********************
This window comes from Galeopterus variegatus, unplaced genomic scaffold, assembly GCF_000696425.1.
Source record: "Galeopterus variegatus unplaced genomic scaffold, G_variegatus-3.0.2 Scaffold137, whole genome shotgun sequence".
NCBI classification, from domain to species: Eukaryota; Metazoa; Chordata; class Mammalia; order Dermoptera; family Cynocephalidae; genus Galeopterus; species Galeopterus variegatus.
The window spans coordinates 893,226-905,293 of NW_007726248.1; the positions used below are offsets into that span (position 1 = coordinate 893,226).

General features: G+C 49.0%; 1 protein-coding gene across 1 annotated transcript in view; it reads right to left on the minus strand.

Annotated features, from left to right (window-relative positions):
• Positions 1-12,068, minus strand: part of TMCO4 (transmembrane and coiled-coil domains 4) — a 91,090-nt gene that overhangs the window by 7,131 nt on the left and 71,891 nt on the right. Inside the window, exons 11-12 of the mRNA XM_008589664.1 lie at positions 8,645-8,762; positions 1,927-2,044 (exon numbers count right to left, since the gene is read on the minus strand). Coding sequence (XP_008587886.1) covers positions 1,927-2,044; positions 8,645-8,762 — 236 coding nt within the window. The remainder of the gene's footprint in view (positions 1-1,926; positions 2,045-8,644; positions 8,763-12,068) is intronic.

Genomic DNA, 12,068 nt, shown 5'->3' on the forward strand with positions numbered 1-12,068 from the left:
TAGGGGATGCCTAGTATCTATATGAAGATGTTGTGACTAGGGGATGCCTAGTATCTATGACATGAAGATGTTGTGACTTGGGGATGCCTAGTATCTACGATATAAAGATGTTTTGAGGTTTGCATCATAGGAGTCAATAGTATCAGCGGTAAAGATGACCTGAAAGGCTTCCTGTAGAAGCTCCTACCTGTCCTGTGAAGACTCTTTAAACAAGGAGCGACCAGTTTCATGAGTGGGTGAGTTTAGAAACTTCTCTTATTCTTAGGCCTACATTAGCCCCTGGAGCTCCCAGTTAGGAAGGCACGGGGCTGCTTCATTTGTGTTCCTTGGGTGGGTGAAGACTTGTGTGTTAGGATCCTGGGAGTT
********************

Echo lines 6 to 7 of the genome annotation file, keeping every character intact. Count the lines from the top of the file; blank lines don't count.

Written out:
Annotated features, from left to right (window-relative positions):
• Positions 1-12,068, minus strand: part of TMCO4 (transmembrane and coiled-coil domains 4) — a 91,090-nt gene that overhangs the window by 7,131 nt on the left and 71,891 nt on the right. Inside the window, exons 11-12 of the mRNA XM_008589664.1 lie at positions 8,645-8,762; positions 1,927-2,044 (exon numbers count right to left, since the gene is read on the minus strand). Coding sequence (XP_008587886.1) covers positions 1,927-2,044; positions 8,645-8,762 — 236 coding nt within the window. The remainder of the gene's footprint in view (positions 1-1,926; positions 2,045-8,644; positions 8,763-12,068) is intronic.